Donald Verrilli and Puerto Rico
By: Sean Anderson
Donald Verrilli, the Solicitor General of the United States, is probably accustomed to criticism. When you run the office responsible for representing the U.S. government before the Supreme Court, making everyone happy is just not in the cards. Usually, though, the criticism is limited to a fairly small circle of lawyers, journalists, and others who follow the Supreme Court closely.
With a brief filed late in December, Verrilli created a different, more public kind of stir, among citizens of Puerto Rico and others concerned with the legal and political status of that island. The brief was part of a case testing whether it violates the Constitution’s Double Jeopardy Clause for both the federal government and the government of Puerto Rico to prosecute a criminal defendant for the same conduct. In urging the Court to say that such dual prosecutions do violate the Clause, the Solicitor General argued that Puerto Rico is not a “sovereign.” In other words, General Verrilli argued that Puerto Rico is not like the fifty states and more than 500 Native American tribes, which are sovereigns for purposes of the Double Jeopardy Clause.
Puerto Rico became a territory of the United States in 1898, when the Treaty of Paris put an official end to the Spanish-American War. The law seems clear that territories, unlike states and tribes, are not sovereigns for purposes of the Double Jeopardy clause. In the wake of World War II, though, with the new United Nations pressing former imperialist powers to shed their foreign colonies, Congress authorized increased self-government for Puerto Rico, and approved a constitution adopted by the people of Puerto Rico in 1952. At the same time, both the federal government and the government of Puerto Rico started referring to the island as a commonwealth, rather than a territory. Many in Puerto Rico have maintained that those changes made the island something more than a mere territory. In addition, many have taken the position that any future changes to Puerto Rico’s powers of self-rule would require the consent of the Puerto Rican government.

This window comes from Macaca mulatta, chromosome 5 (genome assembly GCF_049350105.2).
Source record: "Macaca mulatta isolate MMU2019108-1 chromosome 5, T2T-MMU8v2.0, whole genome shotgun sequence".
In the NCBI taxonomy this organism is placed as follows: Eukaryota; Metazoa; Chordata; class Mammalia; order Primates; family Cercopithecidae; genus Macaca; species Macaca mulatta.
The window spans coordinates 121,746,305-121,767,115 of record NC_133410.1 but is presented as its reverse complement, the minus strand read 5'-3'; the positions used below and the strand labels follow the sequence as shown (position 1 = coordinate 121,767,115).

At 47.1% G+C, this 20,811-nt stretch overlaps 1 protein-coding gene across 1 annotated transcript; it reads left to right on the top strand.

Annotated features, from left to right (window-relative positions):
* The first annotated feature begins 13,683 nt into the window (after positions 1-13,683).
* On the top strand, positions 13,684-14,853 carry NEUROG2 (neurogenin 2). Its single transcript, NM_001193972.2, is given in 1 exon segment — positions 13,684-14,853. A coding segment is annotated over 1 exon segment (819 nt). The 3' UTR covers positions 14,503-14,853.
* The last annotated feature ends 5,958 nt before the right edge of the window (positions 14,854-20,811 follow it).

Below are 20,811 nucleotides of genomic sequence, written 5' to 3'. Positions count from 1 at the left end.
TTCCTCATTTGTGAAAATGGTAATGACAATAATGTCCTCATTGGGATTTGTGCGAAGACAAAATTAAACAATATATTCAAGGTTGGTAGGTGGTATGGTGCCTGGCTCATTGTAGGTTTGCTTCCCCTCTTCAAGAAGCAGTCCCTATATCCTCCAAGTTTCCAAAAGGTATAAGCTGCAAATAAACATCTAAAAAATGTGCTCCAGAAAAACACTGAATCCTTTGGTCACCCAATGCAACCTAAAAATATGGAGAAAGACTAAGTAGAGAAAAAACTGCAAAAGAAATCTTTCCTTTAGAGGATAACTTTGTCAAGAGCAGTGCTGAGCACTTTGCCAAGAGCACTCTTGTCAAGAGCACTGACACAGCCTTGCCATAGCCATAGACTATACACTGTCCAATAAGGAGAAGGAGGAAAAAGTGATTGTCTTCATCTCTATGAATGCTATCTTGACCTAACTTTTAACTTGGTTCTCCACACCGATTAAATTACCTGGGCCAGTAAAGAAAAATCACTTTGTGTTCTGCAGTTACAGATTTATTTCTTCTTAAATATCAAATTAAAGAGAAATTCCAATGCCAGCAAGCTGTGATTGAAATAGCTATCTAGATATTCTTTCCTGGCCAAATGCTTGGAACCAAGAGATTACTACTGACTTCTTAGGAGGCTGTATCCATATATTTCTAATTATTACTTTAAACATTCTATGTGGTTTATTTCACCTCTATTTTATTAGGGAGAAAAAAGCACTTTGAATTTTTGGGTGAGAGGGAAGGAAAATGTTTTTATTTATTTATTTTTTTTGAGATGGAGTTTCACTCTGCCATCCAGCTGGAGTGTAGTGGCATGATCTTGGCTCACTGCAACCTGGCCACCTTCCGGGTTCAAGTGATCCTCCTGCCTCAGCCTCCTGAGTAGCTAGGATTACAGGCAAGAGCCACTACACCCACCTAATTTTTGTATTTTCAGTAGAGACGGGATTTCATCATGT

Solicitor General Verrilli’s recent brief to the Supreme Court argued, on the other hand, that Puerto Rico is still a territory, albeit one with significant powers of self-government. A necessary implication of that position is that the U.S. Congress could unilaterally revoke some or all of that self-government, although Verrilli hastened to point out that there’s no reason to think Congress would do so.
The arguments in the brief quickly became fodder for ongoing political battles in Puerto Rico. As you might already know, public opinion there is divided among those who favor statehood, those who prefer continuing something like the status quo, and a few who want the island to be independent. Puerto Rico’s governor, who favors the current commonwealth status, accused Verrilli of repudiating promises the federal government had been making ever since the 1952 constitution. The governor’s political opponents, including Puerto Rico’s non-voting delegate to Congress, pointed to the brief as evidence that Puerto Rico holds a “second-class” position in the U.S. and needs to push for statehood.
This particular firestorm will probably die out quickly, but the question of Puerto Rico’s status will certainly come up again.